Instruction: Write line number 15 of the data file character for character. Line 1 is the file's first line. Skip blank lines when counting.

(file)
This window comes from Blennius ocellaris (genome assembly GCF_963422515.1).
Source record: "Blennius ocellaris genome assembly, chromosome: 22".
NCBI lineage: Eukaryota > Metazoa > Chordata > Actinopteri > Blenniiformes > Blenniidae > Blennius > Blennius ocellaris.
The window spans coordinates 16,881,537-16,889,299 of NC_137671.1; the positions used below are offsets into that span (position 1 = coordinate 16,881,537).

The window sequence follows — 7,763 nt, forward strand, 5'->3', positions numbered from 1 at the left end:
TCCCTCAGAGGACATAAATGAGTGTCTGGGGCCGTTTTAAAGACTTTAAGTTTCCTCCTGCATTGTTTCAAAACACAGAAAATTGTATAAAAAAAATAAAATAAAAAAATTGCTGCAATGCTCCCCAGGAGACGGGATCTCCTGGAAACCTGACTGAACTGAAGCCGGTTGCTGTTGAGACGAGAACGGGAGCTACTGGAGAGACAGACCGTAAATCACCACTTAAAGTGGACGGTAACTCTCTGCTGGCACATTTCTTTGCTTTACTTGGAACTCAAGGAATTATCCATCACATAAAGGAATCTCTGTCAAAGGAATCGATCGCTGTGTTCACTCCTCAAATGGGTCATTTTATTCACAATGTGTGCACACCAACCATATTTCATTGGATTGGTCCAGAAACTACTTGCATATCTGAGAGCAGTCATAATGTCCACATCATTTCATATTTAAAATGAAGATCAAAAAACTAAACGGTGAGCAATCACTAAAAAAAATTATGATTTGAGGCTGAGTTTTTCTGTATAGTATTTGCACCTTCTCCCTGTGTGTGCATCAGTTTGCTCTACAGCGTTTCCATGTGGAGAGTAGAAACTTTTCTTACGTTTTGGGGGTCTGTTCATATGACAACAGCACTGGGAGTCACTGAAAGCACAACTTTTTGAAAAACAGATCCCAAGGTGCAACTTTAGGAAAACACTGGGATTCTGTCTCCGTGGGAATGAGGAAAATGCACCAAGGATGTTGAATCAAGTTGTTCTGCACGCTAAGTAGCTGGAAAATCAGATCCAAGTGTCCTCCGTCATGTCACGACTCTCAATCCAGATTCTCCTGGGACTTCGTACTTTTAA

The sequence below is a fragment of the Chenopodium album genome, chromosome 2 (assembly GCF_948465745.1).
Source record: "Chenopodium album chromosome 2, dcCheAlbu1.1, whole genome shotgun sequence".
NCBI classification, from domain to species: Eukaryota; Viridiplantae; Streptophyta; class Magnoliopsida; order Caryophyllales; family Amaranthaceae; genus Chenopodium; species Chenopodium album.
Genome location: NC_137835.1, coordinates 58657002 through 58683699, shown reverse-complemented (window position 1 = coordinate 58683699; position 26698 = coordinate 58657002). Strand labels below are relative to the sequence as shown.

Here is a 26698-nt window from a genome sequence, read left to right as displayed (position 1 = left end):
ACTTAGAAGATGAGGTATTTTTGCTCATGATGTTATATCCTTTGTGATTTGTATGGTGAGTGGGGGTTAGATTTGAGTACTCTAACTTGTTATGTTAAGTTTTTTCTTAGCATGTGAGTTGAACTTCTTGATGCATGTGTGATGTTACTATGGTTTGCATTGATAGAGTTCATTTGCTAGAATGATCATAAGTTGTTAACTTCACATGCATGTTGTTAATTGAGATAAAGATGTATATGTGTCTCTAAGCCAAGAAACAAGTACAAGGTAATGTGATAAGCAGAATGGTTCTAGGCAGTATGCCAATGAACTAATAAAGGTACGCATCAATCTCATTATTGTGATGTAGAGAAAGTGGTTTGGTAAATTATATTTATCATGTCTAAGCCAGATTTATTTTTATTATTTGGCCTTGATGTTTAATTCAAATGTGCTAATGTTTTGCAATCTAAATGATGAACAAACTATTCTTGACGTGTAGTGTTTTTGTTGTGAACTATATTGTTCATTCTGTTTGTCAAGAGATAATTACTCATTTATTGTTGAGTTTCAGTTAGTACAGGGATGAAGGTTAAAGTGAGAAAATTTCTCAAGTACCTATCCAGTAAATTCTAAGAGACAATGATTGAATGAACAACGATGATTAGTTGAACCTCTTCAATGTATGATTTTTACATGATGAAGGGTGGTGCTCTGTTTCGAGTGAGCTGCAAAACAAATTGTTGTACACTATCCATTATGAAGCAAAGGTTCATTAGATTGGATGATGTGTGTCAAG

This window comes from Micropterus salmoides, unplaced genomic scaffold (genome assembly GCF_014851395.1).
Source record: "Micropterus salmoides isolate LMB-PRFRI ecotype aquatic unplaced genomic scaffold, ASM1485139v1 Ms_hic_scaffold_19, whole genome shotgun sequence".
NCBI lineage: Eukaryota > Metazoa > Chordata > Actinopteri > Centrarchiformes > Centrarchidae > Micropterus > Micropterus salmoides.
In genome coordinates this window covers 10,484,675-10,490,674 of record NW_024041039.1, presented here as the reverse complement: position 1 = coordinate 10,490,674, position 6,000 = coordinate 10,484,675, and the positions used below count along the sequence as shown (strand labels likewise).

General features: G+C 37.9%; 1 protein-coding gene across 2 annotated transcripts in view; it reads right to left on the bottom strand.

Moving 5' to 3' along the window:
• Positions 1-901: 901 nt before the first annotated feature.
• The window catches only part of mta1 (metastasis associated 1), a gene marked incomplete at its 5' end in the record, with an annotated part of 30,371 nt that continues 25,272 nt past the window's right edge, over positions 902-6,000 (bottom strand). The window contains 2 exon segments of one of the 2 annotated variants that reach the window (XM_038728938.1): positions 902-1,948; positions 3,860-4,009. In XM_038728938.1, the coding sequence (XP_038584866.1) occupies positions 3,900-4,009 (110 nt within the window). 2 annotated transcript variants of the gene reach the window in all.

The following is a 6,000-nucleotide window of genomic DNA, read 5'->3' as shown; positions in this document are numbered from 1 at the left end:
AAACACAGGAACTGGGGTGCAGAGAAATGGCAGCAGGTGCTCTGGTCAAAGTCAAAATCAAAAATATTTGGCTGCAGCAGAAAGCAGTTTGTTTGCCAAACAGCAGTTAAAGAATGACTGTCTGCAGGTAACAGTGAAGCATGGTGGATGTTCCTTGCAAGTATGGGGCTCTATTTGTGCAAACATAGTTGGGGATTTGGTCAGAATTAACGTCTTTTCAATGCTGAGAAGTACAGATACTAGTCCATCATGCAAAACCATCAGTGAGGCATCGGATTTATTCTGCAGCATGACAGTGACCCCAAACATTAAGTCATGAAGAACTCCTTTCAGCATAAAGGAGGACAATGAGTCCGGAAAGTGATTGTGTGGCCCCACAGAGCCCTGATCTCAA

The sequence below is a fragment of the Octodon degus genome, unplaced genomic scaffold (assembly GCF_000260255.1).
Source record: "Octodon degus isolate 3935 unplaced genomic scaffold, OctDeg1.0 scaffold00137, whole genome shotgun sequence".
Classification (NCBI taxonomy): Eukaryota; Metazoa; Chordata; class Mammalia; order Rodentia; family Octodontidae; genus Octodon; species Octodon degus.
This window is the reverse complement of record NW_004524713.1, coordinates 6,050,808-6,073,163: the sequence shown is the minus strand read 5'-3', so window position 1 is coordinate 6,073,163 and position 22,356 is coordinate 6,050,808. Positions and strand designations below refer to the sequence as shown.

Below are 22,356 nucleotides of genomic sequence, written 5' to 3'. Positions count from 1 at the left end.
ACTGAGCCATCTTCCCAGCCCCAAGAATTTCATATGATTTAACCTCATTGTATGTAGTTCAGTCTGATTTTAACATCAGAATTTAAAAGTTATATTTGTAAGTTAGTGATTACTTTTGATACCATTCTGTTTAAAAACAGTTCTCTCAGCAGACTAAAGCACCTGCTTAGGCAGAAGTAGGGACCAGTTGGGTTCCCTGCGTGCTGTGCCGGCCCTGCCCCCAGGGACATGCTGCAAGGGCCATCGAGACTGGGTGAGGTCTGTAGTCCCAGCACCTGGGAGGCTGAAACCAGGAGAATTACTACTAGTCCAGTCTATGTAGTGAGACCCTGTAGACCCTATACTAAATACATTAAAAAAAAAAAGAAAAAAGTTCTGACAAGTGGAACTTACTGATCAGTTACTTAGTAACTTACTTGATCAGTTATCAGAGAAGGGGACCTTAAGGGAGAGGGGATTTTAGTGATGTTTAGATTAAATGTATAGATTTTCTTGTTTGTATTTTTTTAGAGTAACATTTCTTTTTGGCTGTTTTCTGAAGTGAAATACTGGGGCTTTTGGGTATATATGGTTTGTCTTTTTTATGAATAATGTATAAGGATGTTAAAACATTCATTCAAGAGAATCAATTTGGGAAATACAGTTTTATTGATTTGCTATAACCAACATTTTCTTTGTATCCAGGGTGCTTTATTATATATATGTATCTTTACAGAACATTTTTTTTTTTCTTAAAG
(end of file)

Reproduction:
NCBI lineage: Eukaryota > Metazoa > Chordata > Actinopteri > Centrarchiformes > Centrarchidae > Micropterus > Micropterus salmoides.